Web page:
Xanax or Ativan: Which Is Better for Anxiety?

Dr. Sharon Orrange
Dr. Orrange is an Associate Professor of Clinical Medicine in the Division of Geriatric, Hospitalist and General Internal Medicine at the Keck School of Medicine of USC.
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Benzodiazepines are one of the most commonly taken psychotropic drugs, often used for anxiety. Prolonged use of them is a widespread phenomenon in medical practice, yet it may surprise you to know that these medications are really only meant to be used short term. Both alprazolam (Xanax) and lorazepam (Ativan) are considered short-acting benzodiazepines and when used for the right reasons, are quite effective.

Many of you wonder if they’re the same, which is better, and what’s the difference between the two.

What are they used for?

Alprazolam (Xanax) is used for the treatment of anxiety disorders, short-term relief of anxiety symptoms, anxiety associated with depression, and panic disorder with or without agoraphobia.

Lorazepam (Ativan) is approved for management of anxiety disorders, short-term (four months or less) relief of anxiety symptoms, anxiety associated with depression, and anxiety- or stress-associated insomnia.

An important distinction here is Xanax is approved for use in panic disorder; Ativan is not.

Which one is better for anxiety?

Numerous randomized trials have found both alprazolam (in immediate- and extended-release formulations) and lorazepam work well for panic disorder. Benzodiazepines initiate anti-panic effects very rapidly, within the first week of treatment. That’s why they’re so popular. However, of the benzodiazepines, only alprazolam and the longer-acting benzodiazepine, clonazepam (Klonopin), are approved by the FDA for the treatment of panic disorder—not lorazepam.

Longer-term anxiety meds, like selective serotonin re-uptake inhibitors (SSRIs), take a few weeks to work. This may be a distinct advantage of short-acting benzodiazepines in severely symptomatic and impaired patients who require rapid relief.

What are the forms and dosages?

There are some differences here.

Ativan is available as 0.5 mg, 1 mg and 2 mg tablets, as is the generic, lorazepam. Lorazepam is used for anxiety disorder as well as insomnia due to anxiety or stress. For anxiety disorder, lorazepam 1 mg to 2 mg is used daily in two to three divided doses throughout the day. For insomnia, lorazepam is dosed at 2 mg to 4 mg at bedtime.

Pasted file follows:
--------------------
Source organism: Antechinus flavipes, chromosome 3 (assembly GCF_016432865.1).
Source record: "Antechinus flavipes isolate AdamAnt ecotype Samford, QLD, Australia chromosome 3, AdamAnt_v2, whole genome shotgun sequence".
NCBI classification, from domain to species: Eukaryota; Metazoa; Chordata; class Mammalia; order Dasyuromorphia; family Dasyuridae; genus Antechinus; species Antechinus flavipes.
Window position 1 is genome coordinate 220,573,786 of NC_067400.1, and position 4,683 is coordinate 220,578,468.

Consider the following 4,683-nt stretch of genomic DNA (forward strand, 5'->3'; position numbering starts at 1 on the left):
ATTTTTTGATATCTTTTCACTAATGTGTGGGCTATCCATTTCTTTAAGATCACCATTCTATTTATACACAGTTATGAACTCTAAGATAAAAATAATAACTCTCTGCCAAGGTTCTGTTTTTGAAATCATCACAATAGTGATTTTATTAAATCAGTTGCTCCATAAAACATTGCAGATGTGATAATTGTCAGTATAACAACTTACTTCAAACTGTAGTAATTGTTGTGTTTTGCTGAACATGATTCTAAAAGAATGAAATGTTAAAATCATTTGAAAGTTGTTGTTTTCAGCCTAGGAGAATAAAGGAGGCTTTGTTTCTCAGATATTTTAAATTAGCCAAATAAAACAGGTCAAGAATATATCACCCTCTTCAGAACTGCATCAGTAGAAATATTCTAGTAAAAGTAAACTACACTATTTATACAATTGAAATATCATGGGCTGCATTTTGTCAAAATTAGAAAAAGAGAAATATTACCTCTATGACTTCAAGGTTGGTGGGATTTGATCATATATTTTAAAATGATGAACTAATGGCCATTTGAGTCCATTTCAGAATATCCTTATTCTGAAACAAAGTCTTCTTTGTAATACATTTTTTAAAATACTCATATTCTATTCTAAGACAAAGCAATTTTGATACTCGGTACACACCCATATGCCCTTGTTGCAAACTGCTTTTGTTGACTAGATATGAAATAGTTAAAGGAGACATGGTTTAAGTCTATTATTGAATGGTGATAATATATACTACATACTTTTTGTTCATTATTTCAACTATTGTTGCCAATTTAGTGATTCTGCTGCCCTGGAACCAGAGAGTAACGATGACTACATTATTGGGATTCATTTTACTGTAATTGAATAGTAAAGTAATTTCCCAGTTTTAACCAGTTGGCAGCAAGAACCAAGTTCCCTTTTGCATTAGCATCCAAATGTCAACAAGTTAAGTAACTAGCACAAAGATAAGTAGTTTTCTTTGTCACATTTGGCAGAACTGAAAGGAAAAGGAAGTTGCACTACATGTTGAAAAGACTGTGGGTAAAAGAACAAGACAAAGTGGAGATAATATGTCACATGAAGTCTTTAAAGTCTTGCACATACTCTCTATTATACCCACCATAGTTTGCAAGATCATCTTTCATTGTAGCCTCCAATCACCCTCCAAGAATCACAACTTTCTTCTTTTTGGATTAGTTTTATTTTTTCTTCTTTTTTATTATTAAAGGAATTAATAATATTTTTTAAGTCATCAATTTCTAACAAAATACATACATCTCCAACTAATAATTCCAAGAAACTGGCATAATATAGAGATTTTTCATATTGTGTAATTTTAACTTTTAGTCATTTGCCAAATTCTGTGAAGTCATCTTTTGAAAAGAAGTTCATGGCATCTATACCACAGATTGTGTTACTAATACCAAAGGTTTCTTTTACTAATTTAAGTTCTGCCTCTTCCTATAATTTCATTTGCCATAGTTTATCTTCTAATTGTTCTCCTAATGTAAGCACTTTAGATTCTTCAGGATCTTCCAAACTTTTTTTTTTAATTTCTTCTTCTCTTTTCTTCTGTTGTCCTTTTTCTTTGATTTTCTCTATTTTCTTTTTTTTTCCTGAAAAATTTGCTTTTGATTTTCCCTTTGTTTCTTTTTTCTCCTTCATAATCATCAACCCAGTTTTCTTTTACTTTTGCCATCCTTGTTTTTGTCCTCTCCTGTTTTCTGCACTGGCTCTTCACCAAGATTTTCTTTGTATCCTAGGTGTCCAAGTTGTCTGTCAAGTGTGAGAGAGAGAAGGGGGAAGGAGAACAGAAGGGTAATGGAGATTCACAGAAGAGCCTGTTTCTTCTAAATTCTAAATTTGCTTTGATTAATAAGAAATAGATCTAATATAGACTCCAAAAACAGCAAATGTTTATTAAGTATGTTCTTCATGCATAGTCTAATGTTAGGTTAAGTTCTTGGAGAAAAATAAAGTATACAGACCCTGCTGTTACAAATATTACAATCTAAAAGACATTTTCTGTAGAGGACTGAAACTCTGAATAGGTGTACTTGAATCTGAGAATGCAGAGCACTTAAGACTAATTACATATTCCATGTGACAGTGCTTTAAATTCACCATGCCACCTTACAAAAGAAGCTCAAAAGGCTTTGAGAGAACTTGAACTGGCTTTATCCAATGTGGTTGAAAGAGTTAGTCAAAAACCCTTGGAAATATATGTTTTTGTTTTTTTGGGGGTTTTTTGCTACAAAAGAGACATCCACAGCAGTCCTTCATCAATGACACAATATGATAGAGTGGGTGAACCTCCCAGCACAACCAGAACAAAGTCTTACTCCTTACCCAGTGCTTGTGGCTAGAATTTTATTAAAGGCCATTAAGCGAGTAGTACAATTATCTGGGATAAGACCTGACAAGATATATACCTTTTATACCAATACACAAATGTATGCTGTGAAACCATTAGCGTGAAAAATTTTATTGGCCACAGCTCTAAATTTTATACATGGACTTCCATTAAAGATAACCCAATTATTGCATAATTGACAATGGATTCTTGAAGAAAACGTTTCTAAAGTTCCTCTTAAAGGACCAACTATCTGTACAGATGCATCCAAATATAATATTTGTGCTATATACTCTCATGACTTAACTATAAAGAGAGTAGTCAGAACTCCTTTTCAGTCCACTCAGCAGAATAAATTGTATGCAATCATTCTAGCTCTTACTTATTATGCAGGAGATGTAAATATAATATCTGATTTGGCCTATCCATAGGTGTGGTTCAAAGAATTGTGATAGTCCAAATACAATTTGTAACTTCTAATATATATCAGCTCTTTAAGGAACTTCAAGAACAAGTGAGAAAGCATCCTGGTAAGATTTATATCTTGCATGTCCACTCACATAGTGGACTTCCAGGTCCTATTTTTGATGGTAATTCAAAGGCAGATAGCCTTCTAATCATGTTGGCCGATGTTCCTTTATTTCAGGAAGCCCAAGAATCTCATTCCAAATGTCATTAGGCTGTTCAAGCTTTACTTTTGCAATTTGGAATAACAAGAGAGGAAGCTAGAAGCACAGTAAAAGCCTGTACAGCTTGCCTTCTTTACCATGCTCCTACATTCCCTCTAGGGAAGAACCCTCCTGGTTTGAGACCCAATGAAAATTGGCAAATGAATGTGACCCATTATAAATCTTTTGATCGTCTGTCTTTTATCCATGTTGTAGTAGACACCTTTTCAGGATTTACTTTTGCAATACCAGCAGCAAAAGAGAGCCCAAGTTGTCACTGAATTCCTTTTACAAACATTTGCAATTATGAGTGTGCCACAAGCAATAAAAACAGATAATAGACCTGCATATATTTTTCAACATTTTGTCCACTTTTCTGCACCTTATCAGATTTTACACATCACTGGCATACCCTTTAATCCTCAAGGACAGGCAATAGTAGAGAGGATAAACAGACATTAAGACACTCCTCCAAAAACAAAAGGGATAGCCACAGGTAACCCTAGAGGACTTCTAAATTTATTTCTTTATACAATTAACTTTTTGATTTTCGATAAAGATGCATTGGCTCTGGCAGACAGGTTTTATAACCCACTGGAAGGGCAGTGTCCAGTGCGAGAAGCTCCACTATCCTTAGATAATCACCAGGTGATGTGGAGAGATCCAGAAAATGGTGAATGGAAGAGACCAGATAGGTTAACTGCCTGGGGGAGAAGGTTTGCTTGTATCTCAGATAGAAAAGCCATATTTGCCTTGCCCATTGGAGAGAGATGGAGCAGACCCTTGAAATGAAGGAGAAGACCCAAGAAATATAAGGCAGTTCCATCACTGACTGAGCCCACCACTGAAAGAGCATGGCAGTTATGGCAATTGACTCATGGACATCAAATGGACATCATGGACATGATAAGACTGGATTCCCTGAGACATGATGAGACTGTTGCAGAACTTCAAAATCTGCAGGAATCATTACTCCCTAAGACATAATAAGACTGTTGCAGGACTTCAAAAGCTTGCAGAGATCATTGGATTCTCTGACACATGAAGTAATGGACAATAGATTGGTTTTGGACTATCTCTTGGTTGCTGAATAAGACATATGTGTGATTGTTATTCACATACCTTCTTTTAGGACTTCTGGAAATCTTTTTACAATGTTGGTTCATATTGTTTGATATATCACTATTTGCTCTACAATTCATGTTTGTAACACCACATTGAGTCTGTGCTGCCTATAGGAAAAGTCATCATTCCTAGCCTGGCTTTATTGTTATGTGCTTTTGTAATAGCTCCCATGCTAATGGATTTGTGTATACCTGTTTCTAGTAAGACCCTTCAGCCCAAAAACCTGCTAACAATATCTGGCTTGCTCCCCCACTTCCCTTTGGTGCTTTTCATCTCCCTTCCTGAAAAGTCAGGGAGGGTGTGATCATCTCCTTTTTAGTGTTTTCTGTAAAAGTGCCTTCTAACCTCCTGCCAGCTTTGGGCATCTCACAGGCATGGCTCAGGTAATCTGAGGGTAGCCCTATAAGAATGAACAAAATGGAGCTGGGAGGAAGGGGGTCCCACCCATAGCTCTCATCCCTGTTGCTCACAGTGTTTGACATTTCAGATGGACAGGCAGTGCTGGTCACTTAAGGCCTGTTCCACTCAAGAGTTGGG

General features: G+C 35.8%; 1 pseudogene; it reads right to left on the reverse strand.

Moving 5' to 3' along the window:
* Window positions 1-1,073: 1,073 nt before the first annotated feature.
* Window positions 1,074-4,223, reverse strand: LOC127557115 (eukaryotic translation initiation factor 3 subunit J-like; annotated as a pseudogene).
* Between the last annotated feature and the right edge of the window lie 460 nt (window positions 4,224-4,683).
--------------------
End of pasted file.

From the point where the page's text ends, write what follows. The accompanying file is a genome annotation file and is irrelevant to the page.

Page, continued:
Unlike lorazepam, alprazolam (Xanax) comes in an immediate- and an extended-release (XR) form. Immediate-release alprazolam comes in 0.25 mg to 2 mg tablets, as does brand-name Xanax. The usual dose of immediate-release alprazolam is 0.25 mg to 0.5 mg every eight hours as needed. Extended-release alprazolam comes in 0.5 mg to 3 mg tablets. Extended-release alprazolam or Xanax XR is dosed at 0.5 mg to 1 mg twice a day.

How fast do they work and how long do they last?

There are some subtle differences between the two here too. This is important to remember if you are using them before getting on a plane, having a root canal, or getting into an MRI scanner.

With alprazolam (Xanax), the onset of action for BOTH the immediate-release and extended-release formulations is one hour. Regular alprazolam will work for about five hours. Extended-release alprazolam will work for about 11 hours.

Lorazepam (Ativan) has a more rapid onset of action—30 to 60 minutes—and may last up to eight hours.

Both are cleared by the liver, so they will last longer in folks with liver disease. Interestingly, alprazolam lasts longer in Asians (25% longer half-life compared to Caucasians), obese patients and the elderly.

What are the side effects of alprazolam vs. lorazepam?

Side effects of these two drugs are pretty much the same. Most come from their actions on the nervous system. They include cognitive dysfunction, depression, dizziness, drowsiness, dysarthria (a motor speech disorder), fatigue, irritability, memory impairment and sedation.

The big downside, psychological dependence

Alprazolam and lorazepam carry the stigma of higher potential for abuse compared to a longer-acting benzodiazepine like clonazepam because they have a short half-life and a rapid onset of action. That means they may require more pill taking (three to four times a day) to alleviate anxiety, thus enhancing the potential for abuse.

Long-term use of both alprazolam and lorazepam carries the same risk of the development of physical and psychological dependence and withdrawal symptoms when discontinuing them. Studies show that when either lorazepam or alprazolam are used for more than one month, dependence will occur in 47% of those taking them. That’s high, right?

The same warnings apply for both drugs here. Don’t stop either drug abruptly if you’ve been taking it for more than two weeks. Abrupt discontinuation should be avoided—instead lower your daily dose by 0.5 mg every three days.

In addition, both shouldn’t really be used long term. Treatment for more than four months should be re-evaluated to determine the patient’s continued need for the drug. Really, short-term.

What about cost?

Both Xanax and Ativan are quite expensive based on cash price, running upwards of several hundred dollars for 60 tablets. But remember, your generics will always be cheaper than your brand-name drugs. For 60 1 mg tablets, alprazolam costs around $20 and lorazepam costs around $40.  

Another option for lowering the price of these medications may be pill splitting. Xanax and Ativan tablets are both scored, so pill splitting is an option. However, the extended-release tablets should never be broken or split.

Dr O.

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